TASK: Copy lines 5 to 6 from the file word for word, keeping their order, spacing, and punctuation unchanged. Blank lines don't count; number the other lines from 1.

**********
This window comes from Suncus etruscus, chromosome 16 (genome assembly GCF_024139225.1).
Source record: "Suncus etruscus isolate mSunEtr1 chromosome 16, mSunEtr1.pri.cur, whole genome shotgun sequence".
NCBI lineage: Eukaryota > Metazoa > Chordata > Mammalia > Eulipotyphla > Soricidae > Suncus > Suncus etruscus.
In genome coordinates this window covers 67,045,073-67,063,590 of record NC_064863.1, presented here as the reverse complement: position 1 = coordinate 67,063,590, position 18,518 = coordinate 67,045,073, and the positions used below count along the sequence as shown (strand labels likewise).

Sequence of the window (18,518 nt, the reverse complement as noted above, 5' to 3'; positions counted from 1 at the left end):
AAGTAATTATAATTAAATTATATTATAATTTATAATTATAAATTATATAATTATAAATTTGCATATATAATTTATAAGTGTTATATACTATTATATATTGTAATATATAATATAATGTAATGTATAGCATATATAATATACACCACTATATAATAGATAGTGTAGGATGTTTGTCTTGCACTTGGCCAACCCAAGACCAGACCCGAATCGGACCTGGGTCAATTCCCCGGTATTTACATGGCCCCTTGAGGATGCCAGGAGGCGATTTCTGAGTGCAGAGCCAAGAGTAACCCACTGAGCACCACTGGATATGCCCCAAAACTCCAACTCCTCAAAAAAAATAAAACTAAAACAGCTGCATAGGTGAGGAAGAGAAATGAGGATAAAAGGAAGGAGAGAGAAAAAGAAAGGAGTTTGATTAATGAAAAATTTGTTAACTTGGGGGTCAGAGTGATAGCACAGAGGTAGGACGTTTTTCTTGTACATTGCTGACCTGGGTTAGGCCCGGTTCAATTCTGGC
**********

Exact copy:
Sequence of the window (18,518 nt, the reverse complement as noted above, 5' to 3'; positions counted from 1 at the left end):
AAGTAATTATAATTAAATTATATTATAATTTATAATTATAAATTATATAATTATAAATTTGCATATATAATTTATAAGTGTTATATACTATTATATATTGTAATATATAATATAATGTAATGTATAGCATATATAATATACACCACTATATAATAGATAGTGTAGGATGTTTGTCTTGCACTTGGCCAACCCAAGACCAGACCCGAATCGGACCTGGGTCAATTCCCCGGTATTTACATGGCCCCTTGAGGATGCCAGGAGGCGATTTCTGAGTGCAGAGCCAAGAGTAACCCACTGAGCACCACTGGATATGCCCCAAAACTCCAACTCCTCAAAAAAAATAAAACTAAAACAGCTGCATAGGTGAGGAAGAGAAATGAGGATAAAAGGAAGGAGAGAGAAAAAGAAAGGAGTTTGATTAATGAAAAATTTGTTAACTTGGGGGTCAGAGTGATAGCACAGAGGTAGGACGTTTTTCTTGTACATTGCTGACCTGGGTTAGGCCCGGTTCAATTCTGGC